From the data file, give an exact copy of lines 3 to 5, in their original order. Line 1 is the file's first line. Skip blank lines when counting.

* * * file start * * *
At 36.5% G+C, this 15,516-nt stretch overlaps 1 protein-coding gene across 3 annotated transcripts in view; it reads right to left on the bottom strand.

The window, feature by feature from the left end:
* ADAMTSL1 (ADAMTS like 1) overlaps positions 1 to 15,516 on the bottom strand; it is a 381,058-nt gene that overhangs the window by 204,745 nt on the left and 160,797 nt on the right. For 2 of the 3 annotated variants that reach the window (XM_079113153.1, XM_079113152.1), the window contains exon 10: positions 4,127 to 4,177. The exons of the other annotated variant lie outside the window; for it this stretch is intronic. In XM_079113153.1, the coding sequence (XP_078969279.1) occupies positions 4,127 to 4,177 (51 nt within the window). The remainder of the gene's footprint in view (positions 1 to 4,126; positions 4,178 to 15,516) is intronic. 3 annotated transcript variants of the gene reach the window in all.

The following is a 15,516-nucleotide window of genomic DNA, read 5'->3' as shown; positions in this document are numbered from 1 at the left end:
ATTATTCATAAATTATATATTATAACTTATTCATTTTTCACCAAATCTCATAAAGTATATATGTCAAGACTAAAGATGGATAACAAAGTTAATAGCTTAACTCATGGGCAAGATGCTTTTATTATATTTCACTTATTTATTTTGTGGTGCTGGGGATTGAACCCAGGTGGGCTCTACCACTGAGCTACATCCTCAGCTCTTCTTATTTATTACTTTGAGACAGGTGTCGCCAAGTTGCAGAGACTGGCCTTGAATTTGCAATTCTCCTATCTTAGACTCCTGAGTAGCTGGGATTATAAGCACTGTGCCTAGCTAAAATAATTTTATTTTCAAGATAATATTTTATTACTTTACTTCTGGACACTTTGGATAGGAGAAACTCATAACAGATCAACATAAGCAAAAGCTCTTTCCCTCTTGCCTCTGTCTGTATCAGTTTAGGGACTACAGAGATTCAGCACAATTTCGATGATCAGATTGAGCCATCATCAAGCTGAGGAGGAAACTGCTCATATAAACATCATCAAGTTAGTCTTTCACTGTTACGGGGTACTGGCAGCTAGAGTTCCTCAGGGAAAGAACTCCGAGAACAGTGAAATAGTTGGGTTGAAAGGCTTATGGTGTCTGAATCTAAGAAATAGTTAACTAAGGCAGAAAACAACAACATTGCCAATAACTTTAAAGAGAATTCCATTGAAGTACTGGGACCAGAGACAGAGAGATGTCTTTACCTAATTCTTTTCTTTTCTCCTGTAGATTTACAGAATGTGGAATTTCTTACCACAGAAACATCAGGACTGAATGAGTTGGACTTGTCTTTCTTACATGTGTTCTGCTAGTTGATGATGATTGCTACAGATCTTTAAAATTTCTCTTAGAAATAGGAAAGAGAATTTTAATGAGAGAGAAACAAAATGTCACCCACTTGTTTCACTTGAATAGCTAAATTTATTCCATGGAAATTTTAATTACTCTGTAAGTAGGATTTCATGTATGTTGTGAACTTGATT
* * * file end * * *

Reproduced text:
* ADAMTSL1 (ADAMTS like 1) overlaps positions 1 to 15,516 on the bottom strand; it is a 381,058-nt gene that overhangs the window by 204,745 nt on the left and 160,797 nt on the right. For 2 of the 3 annotated variants that reach the window (XM_079113153.1, XM_079113152.1), the window contains exon 10: positions 4,127 to 4,177. The exons of the other annotated variant lie outside the window; for it this stretch is intronic. In XM_079113153.1, the coding sequence (XP_078969279.1) occupies positions 4,127 to 4,177 (51 nt within the window). The remainder of the gene's footprint in view (positions 1 to 4,126; positions 4,178 to 15,516) is intronic. 3 annotated transcript variants of the gene reach the window in all.

The following is a 15,516-nucleotide window of genomic DNA, read 5'->3' as shown; positions in this document are numbered from 1 at the left end:
ATTATTCATAAATTATATATTATAACTTATTCATTTTTCACCAAATCTCATAAAGTATATATGTCAAGACTAAAGATGGATAACAAAGTTAATAGCTTAACTCATGGGCAAGATGCTTTTATTATATTTCACTTATTTATTTTGTGGTGCTGGGGATTGAACCCAGGTGGGCTCTACCACTGAGCTACATCCTCAGCTCTTCTTATTTATTACTTTGAGACAGGTGTCGCCAAGTTGCAGAGACTGGCCTTGAATTTGCAATTCTCCTATCTTAGACTCCTGAGTAGCTGGGATTATAAGCACTGTGCCTAGCTAAAATAATTTTATTTTCAAGATAATATTTTATTACTTTACTTCTGGACACTTTGGATAGGAGAAACTCATAACAGATCAACATAAGCAAAAGCTCTTTCCCTCTTGCCTCTGTCTGTATCAGTTTAGGGACTACAGAGATTCAGCACAATTTCGATGATCAGATTGAGCCATCATCAAGCTGAGGAGGAAACTGCTCATATAAACATCATCAAGTTAGTCTTTCACTGTTACGGGGTACTGGCAGCTAGAGTTCCTCAGGGAAAGAACTCCGAGAACAGTGAAATAGTTGGGTTGAAAGGCTTATGGTGTCTGAATCTAAGAAATAGTTAACTAAGGCAGAAAACAACAACATTGCCAATAACTTTAAAGAGAATTCCATTGAAGTACTGGGACCAGAGACAGAGAGATGTCTTTACCTAATTCTTTTCTTTTCTCCTGTAGATTTACAGAATGTGGAATTTCTTACCACAGAAACATCAGGACTGAATGAGTTGGACTTGTCTTTCTTACATGTGTTCTGCTAGTTGATGATGATTGCTACAGATCTTTAAAATTTCTCTTAGAAATAGGAAAGAGAATTTTAATGAGAGAGAAACAAAATGTCACCCACTTGTTTCACTTGAATAGCTAAATTTATTCCATGGAAATTTTAATTACTCTGTAAGTAGGATTTCATGTATGTTGTGAACTTGATT